KIND and the FDA: Conversations Around Using 'Healthy' on Labels

Olives , nuts and avocado in heart-shaped dishes
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Just over a year ago, the company KIND received a reprimand of sorts from the Food and Drug Administration (FDA). The company was informed in a warning letter that their use of the word “healthy” on some of their product packaging was in violation of regulations, and thus inappropriate.

What a difference a year makes. The use of “healthy” on the wrappers of the KIND bars in question might still, technically, be in violation of the strict requirements of regulations on the books at the FDA.

But the FDA has now reversed its decision about KIND, and rescinded the warning. They concluded that use of “healthy” by KIND is permitted and appropriate after all, and that its own, outdated regulations are what’s inappropriate. They are quite right, and I applaud them. Saying mea culpa is hard enough for any of us, let alone a federal agency.

Why Did the FDA Reprimand KIND? 

By way of reminder, the concern about the bars was their fat content. FDA regulations evolve at the speed of government and so those regulations currently on the books originated decades ago.

Our thinking about dietary fat has certainly moved on since then, although FDA regulations don’t necessarily reflect enlightened thinking even from those days. Even at the peak of our preoccupation with dietary fat, most experts understood that almonds, walnuts, and avocado were not the problem. The regulations with which the FDA is currently encumbered would preclude calling those foods, or a filet of wild salmon, “healthy” because of their content of total fat, saturated fat, or both.

That, then, was the basis for the rebuke to KIND. The bars exceeded specific threshold values for total or saturated fat. That fat, however, was coming almost entirely from wholesome, whole food sources, notably almonds. 

The problem with such a stipulation is self-evident, but becomes even more so when the Dietary Guidelines for Americans are brought into the mix.

The 2015 Dietary Guidelines for Americans, the far better 2015 Dietary Guidelines Advisory Committee Report, and for that matter the corresponding efforts back in 2010, all explicitly recommend routine intake of nuts and seeds in support of health, as they should, based on expansive evidence.

So we had clearly maneuvered ourselves into a paradox of public health nutrition: eat nuts to be healthy, but don’t call a product healthy (“healthful,” actually) if it is made mostly of those very nuts, and thus delivers the fat they contain. The public is confused enough about good nutrition without that sort of help!

How Did KIND and the FDA Work Together?

This obviously made no sense, and KIND might have decided to argue with the FDA. But, characteristically, they did a far kinder and more constructive thing: they conferred and collaborated.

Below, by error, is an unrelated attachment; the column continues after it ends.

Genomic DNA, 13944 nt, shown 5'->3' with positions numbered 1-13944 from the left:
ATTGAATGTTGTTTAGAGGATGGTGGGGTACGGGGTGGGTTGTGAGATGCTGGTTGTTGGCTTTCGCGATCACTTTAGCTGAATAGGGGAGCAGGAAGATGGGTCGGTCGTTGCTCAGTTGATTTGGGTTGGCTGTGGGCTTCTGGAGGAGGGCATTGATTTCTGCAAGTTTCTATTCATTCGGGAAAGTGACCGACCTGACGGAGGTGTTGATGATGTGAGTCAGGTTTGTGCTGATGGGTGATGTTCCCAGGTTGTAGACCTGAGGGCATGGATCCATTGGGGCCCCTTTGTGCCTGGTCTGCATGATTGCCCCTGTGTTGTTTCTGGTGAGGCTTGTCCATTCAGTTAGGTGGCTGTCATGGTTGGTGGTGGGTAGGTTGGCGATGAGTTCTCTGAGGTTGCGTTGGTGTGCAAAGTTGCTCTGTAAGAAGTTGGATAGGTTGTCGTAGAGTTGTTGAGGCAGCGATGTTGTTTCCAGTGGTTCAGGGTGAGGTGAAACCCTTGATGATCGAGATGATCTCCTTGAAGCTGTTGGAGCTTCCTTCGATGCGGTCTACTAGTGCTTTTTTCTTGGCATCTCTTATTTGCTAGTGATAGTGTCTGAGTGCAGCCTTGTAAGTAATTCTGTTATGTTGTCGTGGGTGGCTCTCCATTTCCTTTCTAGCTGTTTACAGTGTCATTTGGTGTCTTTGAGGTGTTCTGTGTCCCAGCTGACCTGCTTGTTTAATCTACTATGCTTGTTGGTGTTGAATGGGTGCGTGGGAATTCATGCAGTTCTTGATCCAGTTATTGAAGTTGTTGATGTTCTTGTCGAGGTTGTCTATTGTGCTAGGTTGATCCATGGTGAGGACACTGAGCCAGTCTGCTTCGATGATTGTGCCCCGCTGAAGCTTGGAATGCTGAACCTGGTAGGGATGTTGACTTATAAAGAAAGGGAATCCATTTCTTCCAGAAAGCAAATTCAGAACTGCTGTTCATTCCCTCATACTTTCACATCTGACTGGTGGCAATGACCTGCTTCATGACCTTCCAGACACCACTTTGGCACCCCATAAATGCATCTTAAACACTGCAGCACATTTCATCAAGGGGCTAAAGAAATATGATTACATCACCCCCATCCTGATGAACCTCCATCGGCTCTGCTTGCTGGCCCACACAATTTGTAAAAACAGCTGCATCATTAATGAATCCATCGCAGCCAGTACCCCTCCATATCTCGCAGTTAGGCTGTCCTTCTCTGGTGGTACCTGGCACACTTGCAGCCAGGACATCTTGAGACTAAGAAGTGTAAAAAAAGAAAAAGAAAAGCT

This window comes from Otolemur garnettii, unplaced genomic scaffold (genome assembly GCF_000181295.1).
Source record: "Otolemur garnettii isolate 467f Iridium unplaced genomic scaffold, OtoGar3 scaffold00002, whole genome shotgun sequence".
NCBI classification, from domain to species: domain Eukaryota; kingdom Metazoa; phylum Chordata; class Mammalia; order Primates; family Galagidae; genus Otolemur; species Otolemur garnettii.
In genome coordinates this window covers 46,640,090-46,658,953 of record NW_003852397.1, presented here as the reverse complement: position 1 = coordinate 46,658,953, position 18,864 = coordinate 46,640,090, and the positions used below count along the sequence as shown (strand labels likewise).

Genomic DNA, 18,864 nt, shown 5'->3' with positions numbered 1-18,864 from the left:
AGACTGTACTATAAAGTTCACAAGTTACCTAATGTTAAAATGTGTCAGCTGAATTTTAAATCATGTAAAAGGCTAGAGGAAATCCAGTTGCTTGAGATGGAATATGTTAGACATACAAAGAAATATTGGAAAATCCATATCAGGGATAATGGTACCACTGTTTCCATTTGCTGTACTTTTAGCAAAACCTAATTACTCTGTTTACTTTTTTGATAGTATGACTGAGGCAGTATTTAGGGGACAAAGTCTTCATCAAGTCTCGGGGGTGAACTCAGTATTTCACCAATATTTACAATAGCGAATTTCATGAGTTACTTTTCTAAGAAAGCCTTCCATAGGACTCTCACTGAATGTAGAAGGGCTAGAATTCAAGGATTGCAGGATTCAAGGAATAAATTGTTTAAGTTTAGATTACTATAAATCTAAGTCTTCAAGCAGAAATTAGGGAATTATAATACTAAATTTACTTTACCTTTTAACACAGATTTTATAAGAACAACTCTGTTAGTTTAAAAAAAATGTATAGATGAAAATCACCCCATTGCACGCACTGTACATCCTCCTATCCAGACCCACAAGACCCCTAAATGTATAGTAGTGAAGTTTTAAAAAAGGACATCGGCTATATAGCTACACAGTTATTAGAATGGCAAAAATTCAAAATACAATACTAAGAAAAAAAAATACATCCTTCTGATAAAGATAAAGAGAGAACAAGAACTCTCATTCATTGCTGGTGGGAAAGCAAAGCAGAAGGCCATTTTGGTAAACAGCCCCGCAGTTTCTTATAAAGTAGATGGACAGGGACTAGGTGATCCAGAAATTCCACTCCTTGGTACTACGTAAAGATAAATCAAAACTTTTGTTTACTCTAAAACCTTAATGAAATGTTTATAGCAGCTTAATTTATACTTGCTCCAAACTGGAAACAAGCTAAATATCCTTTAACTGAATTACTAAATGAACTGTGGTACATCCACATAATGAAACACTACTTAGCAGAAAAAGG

FDA, for its part, was no less committed to dialogue. One might think a large federal agency would simply say, “the rules are the rules,” but they did nothing of the sort.

They listened, they reacted, they met with us, and they clearly reflected. The entire process was a great credit to both parties, and to their shared commitment to get it right for the sake of the shopping public and public health.

In my view, they did just that. Of course, the reversal with regard to KIND labels is just the first step in what will likely prove to be a long process. The ultimate remedy for this predicament is a comprehensive update of those obviously antiquated FDA regulations. I am confident the agency is committed to just that, but it’s a process that will inevitably take time, maybe even years. We will have to content ourselves for the moment in knowing that the game is afoot.

Looking Ahead

As a side note, it will not be enough for those updates to allow for “healthy” in the case of almonds, and walnuts, and flaxseeds. They must also close loopholes that allow for the application of “healthy” to low-fat junk foods. Believe it or not, those FDA regulations about what constitutes “healthy” do not address added sugar, and they certainly should.

While waiting on the world to change, you can take matters into your own hands by cultivating your own food label literacy. In the free, proven program my lab developed, we emphasize a short list of ingredients and entries that belong. KIND talks about ingredients you can “see and pronounce,” and I would add, recognize as actual food. Those criteria line up well and are a good place to start.

There is more to be done, but the FDA response to KIND’s petition is progress and full of promise for more. The discourse was kind all around, and the result of that dialogue genuinely healthy.

Dr. Katz served as Senior Nutrition Advisor to KIND during the year of interactions with FDA.

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